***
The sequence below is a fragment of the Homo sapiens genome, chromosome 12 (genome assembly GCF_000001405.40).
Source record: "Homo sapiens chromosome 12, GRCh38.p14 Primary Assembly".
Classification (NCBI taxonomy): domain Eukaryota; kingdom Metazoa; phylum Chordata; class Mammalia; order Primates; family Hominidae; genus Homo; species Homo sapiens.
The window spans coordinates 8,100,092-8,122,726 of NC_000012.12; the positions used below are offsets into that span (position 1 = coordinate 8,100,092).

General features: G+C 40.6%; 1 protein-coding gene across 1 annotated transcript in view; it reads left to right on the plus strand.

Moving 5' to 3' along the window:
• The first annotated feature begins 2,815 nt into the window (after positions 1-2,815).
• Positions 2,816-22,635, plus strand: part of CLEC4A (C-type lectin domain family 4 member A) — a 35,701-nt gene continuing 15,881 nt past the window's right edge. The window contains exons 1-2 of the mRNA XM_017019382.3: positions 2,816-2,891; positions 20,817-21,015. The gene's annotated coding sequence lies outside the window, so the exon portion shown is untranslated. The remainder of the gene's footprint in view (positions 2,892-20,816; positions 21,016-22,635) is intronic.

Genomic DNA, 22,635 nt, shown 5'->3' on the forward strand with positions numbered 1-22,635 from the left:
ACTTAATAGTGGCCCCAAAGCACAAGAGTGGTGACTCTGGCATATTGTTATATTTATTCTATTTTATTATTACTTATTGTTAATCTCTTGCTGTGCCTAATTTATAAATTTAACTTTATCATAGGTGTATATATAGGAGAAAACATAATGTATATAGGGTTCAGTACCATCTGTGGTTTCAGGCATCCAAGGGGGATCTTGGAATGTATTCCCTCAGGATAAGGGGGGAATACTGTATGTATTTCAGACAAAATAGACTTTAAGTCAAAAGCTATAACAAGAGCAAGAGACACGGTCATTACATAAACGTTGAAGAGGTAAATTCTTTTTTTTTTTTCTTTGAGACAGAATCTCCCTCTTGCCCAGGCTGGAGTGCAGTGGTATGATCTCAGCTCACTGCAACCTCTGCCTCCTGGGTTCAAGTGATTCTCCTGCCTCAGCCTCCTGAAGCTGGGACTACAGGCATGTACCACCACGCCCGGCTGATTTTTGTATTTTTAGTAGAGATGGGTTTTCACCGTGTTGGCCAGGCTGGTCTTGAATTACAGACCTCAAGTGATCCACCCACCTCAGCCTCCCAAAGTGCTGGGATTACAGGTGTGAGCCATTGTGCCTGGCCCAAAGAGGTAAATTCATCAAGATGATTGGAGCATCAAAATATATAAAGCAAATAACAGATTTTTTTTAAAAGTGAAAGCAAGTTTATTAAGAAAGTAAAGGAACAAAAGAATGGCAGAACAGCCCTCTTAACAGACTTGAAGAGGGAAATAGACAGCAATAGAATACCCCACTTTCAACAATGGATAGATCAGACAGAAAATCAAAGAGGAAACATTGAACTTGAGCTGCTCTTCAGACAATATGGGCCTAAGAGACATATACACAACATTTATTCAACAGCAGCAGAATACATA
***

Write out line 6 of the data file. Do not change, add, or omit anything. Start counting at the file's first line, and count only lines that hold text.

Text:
Moving 5' to 3' along the window: